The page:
• Tagging, Folksonomy and Art Museums: Early Experiments and Ongoing Research

      Trant, Jennifer (2009-01)
      Tagging has proven attractive to art museums as a means of enhancing the indexing of online collections. This paper examines the state of the art in tagging within museums and introduces the steve.museum research project, and its study of tagging behaviour and the relationship of the resulting folksonomy to professionally created museum documentation. A variety of research questions are proposed and methods for answering them discussed. Experiments implemented in the steve.museum research collaboration are discussed, preliminary results suggested, and further work described.
    • Old Stuff, New Tricks: How Archivists Are Making Special Collections Even More Special Using Web 2.0 Technologies

      Green, Jean L. Root; Lacher-Feldman, Jessica; Matienzo, Mark A.; Schindler, Amy C. (2009-01)
      A panel of trained archivists will discuss the use the spectrum of Web 2.0 tools and innovation as how it creates mechanisms to promote the access and use of archival and rare materials. They will discuss their own innovations in their own repositories, and some of the successful projects and tools being used today, as well as discussing the potential for creative collaboration between historians and archivists in academe using Web 2.0 tools and resources.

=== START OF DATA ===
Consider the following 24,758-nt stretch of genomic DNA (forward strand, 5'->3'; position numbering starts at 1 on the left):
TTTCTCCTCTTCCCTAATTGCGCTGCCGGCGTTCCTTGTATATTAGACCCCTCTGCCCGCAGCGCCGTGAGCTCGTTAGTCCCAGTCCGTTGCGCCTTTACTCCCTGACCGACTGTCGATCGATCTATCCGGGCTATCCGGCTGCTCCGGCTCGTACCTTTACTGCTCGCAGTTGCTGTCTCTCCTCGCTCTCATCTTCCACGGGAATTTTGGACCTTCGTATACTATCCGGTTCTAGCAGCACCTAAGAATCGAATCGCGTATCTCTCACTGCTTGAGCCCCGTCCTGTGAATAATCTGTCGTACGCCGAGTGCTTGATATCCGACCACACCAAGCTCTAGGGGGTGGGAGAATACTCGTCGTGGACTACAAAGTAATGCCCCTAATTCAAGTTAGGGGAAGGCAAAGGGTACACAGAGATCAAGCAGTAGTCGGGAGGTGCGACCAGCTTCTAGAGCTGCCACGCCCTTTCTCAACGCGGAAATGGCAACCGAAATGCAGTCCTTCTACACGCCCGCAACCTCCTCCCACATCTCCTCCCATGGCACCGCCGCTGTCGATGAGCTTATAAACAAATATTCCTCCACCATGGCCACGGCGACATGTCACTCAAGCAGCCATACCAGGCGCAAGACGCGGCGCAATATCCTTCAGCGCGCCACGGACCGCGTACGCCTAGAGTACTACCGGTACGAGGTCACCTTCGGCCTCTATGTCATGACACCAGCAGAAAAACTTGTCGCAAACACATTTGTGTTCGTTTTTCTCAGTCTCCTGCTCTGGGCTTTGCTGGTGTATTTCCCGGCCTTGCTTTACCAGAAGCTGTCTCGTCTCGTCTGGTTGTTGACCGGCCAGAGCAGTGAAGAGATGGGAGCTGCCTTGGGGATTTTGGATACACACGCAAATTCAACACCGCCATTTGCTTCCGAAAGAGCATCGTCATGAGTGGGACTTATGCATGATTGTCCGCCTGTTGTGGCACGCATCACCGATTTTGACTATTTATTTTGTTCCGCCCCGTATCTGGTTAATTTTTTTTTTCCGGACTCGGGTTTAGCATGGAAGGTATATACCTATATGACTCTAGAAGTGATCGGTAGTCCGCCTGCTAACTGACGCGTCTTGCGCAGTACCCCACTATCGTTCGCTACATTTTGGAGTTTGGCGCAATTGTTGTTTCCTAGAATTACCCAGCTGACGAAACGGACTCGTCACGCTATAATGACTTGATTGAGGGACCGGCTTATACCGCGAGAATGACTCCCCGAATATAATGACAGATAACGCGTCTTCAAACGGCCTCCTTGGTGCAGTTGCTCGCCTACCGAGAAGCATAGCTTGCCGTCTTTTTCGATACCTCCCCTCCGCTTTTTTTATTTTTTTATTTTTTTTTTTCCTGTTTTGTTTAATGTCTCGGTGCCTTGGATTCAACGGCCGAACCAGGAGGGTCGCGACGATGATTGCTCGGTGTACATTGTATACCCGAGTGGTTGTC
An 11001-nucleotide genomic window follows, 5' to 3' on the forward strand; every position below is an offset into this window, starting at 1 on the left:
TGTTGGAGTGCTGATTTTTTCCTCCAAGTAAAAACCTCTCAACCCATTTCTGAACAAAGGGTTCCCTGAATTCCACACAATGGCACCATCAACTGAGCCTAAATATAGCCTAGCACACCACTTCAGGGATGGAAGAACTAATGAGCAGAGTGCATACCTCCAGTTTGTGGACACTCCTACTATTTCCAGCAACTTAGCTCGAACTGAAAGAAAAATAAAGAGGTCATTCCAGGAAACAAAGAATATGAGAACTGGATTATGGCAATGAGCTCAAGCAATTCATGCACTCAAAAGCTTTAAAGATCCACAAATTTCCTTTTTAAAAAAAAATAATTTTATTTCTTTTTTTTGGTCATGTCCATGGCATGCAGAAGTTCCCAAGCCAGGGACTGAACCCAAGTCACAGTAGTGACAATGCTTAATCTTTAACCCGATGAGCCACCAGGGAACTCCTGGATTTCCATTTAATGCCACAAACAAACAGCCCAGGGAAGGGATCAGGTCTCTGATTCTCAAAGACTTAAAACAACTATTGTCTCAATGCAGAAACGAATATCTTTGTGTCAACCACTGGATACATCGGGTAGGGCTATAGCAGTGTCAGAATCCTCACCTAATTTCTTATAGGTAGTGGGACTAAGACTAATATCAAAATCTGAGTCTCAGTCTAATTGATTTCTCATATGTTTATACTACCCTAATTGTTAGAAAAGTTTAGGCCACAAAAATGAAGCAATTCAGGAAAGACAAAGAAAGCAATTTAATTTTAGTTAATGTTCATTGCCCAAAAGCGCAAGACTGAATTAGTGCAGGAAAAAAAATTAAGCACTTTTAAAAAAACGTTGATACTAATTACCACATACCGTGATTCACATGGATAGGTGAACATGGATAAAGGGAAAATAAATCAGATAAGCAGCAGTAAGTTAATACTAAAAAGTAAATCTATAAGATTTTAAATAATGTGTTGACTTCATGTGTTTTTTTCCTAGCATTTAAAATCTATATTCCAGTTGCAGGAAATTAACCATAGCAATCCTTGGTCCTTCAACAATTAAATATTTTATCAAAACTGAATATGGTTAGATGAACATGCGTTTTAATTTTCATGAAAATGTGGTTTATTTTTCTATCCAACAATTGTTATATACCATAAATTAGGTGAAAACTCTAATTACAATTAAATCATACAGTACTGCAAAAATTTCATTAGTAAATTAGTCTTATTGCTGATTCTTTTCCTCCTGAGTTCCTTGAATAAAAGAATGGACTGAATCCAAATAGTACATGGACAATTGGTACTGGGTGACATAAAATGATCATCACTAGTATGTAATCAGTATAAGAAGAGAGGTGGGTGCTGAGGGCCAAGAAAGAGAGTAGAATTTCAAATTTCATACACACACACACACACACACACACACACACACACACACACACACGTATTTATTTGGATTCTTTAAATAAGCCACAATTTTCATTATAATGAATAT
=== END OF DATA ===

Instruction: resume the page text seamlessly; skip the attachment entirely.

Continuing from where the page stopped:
• Tagging, Folksonomy and Art Museums: Results of steve.museum's research

      Trant, Jennifer (2009-01)
      Tagging has proven attractive to art museums as a means of enhancing access to on-line collections. The steve.museum research project studied tagging and the relationship of the resulting folksonomy to professionally created museum documentation. A variety of research questions were proposed, and methods for answering them explored. Works of art were assembled to be tagged, a tagger was deployed, and tagging encouraged. A folksonomy of 36,981 terms was gathered, comprising 11,944 terms in 31,031 term/work pairs. The analysis of the tagging of these works - and the assembled folksonomy - is reported here, and further work described. Tagging is shown to provide a significantly different vocabulary than museum documentation: 86% of tags were not found in museum documentation. The vast majority of tags - 88.2% - were assessed as Useful for searching by museum staff. Some users (46%) always contributed useful tags, while others (5.1%) never assigned a useful tag. Useful-ness increased dramatically when terms were assigned more than once. Activity for Registered Users was approximately twice that of Anonymous Users. The behaviour of individual supertaggers had far more influence on the resulting folksonomy than any interface variable. Relating tags to museum controlled-vocabularies proved problematic at best. Tagging by the public is shown to address works of art from a perspective different than that of museum documentation. User tags provide additional points of view to those in existing museums records. Within the context of art museums, user contributed tags could help reflect the breadth of approaches to works of art, and improve searching by offering access to alternative points of view. Tags offer another layer that supplements and complements the documentation provided by professional museum cataloguers.
    • The Rep Test and Other Sorting Tasks in ILS Research

      Edwards, Phillip; VanScoy, Amy (2009-01)